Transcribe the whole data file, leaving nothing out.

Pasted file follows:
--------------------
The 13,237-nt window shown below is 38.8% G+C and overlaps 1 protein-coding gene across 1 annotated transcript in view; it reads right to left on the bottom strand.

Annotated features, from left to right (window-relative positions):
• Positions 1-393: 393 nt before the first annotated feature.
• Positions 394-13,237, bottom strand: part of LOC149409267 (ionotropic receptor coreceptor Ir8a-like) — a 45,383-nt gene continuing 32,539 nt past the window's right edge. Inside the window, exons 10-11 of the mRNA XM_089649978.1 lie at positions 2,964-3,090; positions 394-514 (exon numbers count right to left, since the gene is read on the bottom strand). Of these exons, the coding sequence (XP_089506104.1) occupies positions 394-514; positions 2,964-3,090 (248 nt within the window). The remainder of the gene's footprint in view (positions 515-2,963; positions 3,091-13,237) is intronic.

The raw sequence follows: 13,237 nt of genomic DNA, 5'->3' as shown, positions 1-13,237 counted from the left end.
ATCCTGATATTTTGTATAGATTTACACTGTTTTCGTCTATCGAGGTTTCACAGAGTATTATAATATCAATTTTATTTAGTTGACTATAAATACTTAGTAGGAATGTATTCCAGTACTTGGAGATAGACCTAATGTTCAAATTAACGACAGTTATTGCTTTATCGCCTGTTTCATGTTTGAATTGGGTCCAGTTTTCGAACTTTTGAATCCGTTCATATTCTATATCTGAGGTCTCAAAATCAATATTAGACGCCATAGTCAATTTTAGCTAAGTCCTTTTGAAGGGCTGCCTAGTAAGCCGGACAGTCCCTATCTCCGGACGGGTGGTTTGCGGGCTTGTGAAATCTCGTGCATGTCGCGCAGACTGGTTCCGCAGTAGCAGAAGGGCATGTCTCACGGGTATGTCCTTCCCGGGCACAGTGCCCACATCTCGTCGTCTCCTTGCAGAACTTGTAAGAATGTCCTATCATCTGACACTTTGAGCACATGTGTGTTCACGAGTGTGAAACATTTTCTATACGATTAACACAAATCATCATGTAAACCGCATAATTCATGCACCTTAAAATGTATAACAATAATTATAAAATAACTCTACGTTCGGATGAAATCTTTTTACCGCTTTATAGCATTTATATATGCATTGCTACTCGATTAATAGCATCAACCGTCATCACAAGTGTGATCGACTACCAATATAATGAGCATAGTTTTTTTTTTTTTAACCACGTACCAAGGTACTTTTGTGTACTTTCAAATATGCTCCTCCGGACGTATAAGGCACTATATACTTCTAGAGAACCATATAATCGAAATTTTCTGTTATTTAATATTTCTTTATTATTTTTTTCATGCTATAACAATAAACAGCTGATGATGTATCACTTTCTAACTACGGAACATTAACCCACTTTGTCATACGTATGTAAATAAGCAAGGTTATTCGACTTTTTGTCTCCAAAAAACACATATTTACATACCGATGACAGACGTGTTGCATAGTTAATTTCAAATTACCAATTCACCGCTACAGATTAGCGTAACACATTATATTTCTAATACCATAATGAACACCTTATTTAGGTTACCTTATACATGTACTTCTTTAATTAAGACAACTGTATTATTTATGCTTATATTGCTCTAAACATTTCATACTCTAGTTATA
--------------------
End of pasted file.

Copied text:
The 13,237-nt window shown below is 38.8% G+C and overlaps 1 protein-coding gene across 1 annotated transcript in view; it reads right to left on the bottom strand.

Annotated features, from left to right (window-relative positions):
• Positions 1-393: 393 nt before the first annotated feature.
• Positions 394-13,237, bottom strand: part of LOC149409267 (ionotropic receptor coreceptor Ir8a-like) — a 45,383-nt gene continuing 32,539 nt past the window's right edge. Inside the window, exons 10-11 of the mRNA XM_089649978.1 lie at positions 2,964-3,090; positions 394-514 (exon numbers count right to left, since the gene is read on the bottom strand). Of these exons, the coding sequence (XP_089506104.1) occupies positions 394-514; positions 2,964-3,090 (248 nt within the window). The remainder of the gene's footprint in view (positions 515-2,963; positions 3,091-13,237) is intronic.

The raw sequence follows: 13,237 nt of genomic DNA, 5'->3' as shown, positions 1-13,237 counted from the left end.
ATCCTGATATTTTGTATAGATTTACACTGTTTTCGTCTATCGAGGTTTCACAGAGTATTATAATATCAATTTTATTTAGTTGACTATAAATACTTAGTAGGAATGTATTCCAGTACTTGGAGATAGACCTAATGTTCAAATTAACGACAGTTATTGCTTTATCGCCTGTTTCATGTTTGAATTGGGTCCAGTTTTCGAACTTTTGAATCCGTTCATATTCTATATCTGAGGTCTCAAAATCAATATTAGACGCCATAGTCAATTTTAGCTAAGTCCTTTTGAAGGGCTGCCTAGTAAGCCGGACAGTCCCTATCTCCGGACGGGTGGTTTGCGGGCTTGTGAAATCTCGTGCATGTCGCGCAGACTGGTTCCGCAGTAGCAGAAGGGCATGTCTCACGGGTATGTCCTTCCCGGGCACAGTGCCCACATCTCGTCGTCTCCTTGCAGAACTTGTAAGAATGTCCTATCATCTGACACTTTGAGCACATGTGTGTTCACGAGTGTGAAACATTTTCTATACGATTAACACAAATCATCATGTAAACCGCATAATTCATGCACCTTAAAATGTATAACAATAATTATAAAATAACTCTACGTTCGGATGAAATCTTTTTACCGCTTTATAGCATTTATATATGCATTGCTACTCGATTAATAGCATCAACCGTCATCACAAGTGTGATCGACTACCAATATAATGAGCATAGTTTTTTTTTTTTTAACCACGTACCAAGGTACTTTTGTGTACTTTCAAATATGCTCCTCCGGACGTATAAGGCACTATATACTTCTAGAGAACCATATAATCGAAATTTTCTGTTATTTAATATTTCTTTATTATTTTTTTCATGCTATAACAATAAACAGCTGATGATGTATCACTTTCTAACTACGGAACATTAACCCACTTTGTCATACGTATGTAAATAAGCAAGGTTATTCGACTTTTTGTCTCCAAAAAACACATATTTACATACCGATGACAGACGTGTTGCATAGTTAATTTCAAATTACCAATTCACCGCTACAGATTAGCGTAACACATTATATTTCTAATACCATAATGAACACCTTATTTAGGTTACCTTATACATGTACTTCTTTAATTAAGACAACTGTATTATTTATGCTTATATTGCTCTAAACATTTCATACTCTAGTTATA